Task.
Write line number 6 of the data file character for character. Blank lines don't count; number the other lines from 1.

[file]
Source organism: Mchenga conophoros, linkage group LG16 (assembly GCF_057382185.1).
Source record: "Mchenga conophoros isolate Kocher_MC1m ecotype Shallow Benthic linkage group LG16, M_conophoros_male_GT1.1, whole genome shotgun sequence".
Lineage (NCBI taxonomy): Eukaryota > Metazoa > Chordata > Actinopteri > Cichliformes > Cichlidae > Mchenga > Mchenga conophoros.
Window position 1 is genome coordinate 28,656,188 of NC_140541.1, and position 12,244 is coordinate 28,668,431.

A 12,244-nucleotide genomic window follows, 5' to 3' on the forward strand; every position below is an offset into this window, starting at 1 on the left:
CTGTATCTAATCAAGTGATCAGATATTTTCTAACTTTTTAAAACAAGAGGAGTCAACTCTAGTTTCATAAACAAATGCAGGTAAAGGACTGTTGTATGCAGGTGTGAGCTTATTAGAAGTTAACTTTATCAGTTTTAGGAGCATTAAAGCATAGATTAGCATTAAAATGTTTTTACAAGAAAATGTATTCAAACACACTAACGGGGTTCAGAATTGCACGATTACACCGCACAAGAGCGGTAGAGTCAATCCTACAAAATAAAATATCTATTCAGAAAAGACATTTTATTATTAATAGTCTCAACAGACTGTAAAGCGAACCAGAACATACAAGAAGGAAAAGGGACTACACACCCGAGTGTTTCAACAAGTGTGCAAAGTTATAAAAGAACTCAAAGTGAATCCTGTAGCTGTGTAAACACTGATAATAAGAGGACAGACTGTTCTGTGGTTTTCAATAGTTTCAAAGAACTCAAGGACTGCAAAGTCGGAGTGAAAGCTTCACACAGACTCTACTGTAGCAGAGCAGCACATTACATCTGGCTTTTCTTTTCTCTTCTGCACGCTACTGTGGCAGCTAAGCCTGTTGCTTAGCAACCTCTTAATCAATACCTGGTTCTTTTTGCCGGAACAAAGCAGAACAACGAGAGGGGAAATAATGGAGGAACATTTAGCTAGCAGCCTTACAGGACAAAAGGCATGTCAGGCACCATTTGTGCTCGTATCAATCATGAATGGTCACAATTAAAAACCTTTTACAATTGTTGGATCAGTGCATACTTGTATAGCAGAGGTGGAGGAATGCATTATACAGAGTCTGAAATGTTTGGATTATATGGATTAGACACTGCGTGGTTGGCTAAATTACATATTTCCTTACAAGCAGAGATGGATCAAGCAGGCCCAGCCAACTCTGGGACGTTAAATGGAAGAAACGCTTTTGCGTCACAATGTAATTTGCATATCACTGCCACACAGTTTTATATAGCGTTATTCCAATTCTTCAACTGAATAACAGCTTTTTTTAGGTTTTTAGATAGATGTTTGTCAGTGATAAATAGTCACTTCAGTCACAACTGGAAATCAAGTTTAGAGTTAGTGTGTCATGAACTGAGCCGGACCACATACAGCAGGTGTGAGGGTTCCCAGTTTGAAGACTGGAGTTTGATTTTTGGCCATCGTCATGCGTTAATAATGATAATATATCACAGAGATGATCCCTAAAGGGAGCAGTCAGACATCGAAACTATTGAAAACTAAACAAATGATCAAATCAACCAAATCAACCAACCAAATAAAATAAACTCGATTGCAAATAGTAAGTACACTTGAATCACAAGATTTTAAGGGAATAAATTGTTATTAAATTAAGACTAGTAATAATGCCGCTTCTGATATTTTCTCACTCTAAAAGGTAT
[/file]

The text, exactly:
CTGTATCTAATCAAGTGATCAGATATTTTCTAACTTTTTAAAACAAGAGGAGTCAACTCTAGTTTCATAAACAAATGCAGGTAAAGGACTGTTGTATGCAGGTGTGAGCTTATTAGAAGTTAACTTTATCAGTTTTAGGAGCATTAAAGCATAGATTAGCATTAAAATGTTTTTACAAGAAAATGTATTCAAACACACTAACGGGGTTCAGAATTGCACGATTACACCGCACAAGAGCGGTAGAGTCAATCCTACAAAATAAAATATCTATTCAGAAAAGACATTTTATTATTAATAGTCTCAACAGACTGTAAAGCGAACCAGAACATACAAGAAGGAAAAGGGACTACACACCCGAGTGTTTCAACAAGTGTGCAAAGTTATAAAAGAACTCAAAGTGAATCCTGTAGCTGTGTAAACACTGATAATAAGAGGACAGACTGTTCTGTGGTTTTCAATAGTTTCAAAGAACTCAAGGACTGCAAAGTCGGAGTGAAAGCTTCACACAGACTCTACTGTAGCAGAGCAGCACATTACATCTGGCTTTTCTTTTCTCTTCTGCACGCTACTGTGGCAGCTAAGCCTGTTGCTTAGCAACCTCTTAATCAATACCTGGTTCTTTTTGCCGGAACAAAGCAGAACAACGAGAGGGGAAATAATGGAGGAACATTTAGCTAGCAGCCTTACAGGACAAAAGGCATGTCAGGCACCATTTGTGCTCGTATCAATCATGAATGGTCACAATTAAAAACCTTTTACAATTGTTGGATCAGTGCATACTTGTATAGCAGAGGTGGAGGAATGCATTATACAGAGTCTGAAATGTTTGGATTATATGGATTAGACACTGCGTGGTTGGCTAAATTACATATTTCCTTACAAGCAGAGATGGATCAAGCAGGCCCAGCCAACTCTGGGACGTTAAATGGAAGAAACGCTTTTGCGTCACAATGTAATTTGCATATCACTGCCACACAGTTTTATATAGCGTTATTCCAATTCTTCAACTGAATAACAGCTTTTTTTAGGTTTTTAGATAGATGTTTGTCAGTGATAAATAGTCACTTCAGTCACAACTGGAAATCAAGTTTAGAGTTAGTGTGTCATGAACTGAGCCGGACCACATACAGCAGGTGTGAGGGTTCCCAGTTTGAAGACTGGAGTTTGATTTTTGGCCATCGTCATGCGTTAATAATGATAATATATCACAGAGATGATCCCTAAAGGGAGCAGTCAGACATCGAAACTATTGAAAACTAAACAAATGATCAAATCAACCAAATCAACCAACCAAATAAAATAAACTCGATTGCAAATAGTAAGTACACTTGAATCACAAGATTTTAAGGGAATAAATTGTTATTAAATTAAGACTAGTAATAATGCCGCTTCTGATATTTTCTCACTCTAAAAGGTAT